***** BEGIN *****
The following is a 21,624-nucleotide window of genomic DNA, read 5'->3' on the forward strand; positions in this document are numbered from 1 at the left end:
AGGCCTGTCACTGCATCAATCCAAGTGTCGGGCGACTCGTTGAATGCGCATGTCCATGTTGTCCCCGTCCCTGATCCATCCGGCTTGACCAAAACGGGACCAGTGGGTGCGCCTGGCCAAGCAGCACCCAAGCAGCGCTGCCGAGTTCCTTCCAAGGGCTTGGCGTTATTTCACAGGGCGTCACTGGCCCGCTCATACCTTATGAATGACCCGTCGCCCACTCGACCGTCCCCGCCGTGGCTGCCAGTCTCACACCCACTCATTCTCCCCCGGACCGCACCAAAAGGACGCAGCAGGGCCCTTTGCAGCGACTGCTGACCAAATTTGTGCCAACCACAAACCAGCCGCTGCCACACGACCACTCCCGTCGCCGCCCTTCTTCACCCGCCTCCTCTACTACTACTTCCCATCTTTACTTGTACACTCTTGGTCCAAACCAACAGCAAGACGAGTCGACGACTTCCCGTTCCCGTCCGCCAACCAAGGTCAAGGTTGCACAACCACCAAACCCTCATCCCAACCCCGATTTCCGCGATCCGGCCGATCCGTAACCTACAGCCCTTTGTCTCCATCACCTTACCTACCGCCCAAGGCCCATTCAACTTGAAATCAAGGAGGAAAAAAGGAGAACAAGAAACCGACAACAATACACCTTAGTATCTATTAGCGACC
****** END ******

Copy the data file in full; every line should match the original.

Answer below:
The following is a 21,624-nucleotide window of genomic DNA, read 5'->3' on the forward strand; positions in this document are numbered from 1 at the left end:
AGGCCTGTCACTGCATCAATCCAAGTGTCGGGCGACTCGTTGAATGCGCATGTCCATGTTGTCCCCGTCCCTGATCCATCCGGCTTGACCAAAACGGGACCAGTGGGTGCGCCTGGCCAAGCAGCACCCAAGCAGCGCTGCCGAGTTCCTTCCAAGGGCTTGGCGTTATTTCACAGGGCGTCACTGGCCCGCTCATACCTTATGAATGACCCGTCGCCCACTCGACCGTCCCCGCCGTGGCTGCCAGTCTCACACCCACTCATTCTCCCCCGGACCGCACCAAAAGGACGCAGCAGGGCCCTTTGCAGCGACTGCTGACCAAATTTGTGCCAACCACAAACCAGCCGCTGCCACACGACCACTCCCGTCGCCGCCCTTCTTCACCCGCCTCCTCTACTACTACTTCCCATCTTTACTTGTACACTCTTGGTCCAAACCAACAGCAAGACGAGTCGACGACTTCCCGTTCCCGTCCGCCAACCAAGGTCAAGGTTGCACAACCACCAAACCCTCATCCCAACCCCGATTTCCGCGATCCGGCCGATCCGTAACCTACAGCCCTTTGTCTCCATCACCTTACCTACCGCCCAAGGCCCATTCAACTTGAAATCAAGGAGGAAAAAAGGAGAACAAGAAACCGACAACAATACACCTTAGTATCTATTAGCGACC